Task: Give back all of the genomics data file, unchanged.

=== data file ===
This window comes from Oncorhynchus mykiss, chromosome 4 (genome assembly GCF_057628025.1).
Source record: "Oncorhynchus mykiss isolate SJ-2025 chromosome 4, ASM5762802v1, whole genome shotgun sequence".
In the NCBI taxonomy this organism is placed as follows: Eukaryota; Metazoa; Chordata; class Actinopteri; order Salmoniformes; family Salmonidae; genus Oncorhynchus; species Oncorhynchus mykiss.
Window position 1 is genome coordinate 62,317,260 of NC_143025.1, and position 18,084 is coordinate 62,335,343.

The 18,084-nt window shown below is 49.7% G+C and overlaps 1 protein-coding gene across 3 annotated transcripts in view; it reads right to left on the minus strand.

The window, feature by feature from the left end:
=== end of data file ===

This window comes from Oncorhynchus mykiss, chromosome 4 (genome assembly GCF_057628025.1).
Source record: "Oncorhynchus mykiss isolate SJ-2025 chromosome 4, ASM5762802v1, whole genome shotgun sequence".
In the NCBI taxonomy this organism is placed as follows: Eukaryota; Metazoa; Chordata; class Actinopteri; order Salmoniformes; family Salmonidae; genus Oncorhynchus; species Oncorhynchus mykiss.
Window position 1 is genome coordinate 62,317,260 of NC_143025.1, and position 18,084 is coordinate 62,335,343.

The 18,084-nt window shown below is 49.7% G+C and overlaps 1 protein-coding gene across 3 annotated transcripts in view; it reads right to left on the minus strand.

The window, feature by feature from the left end: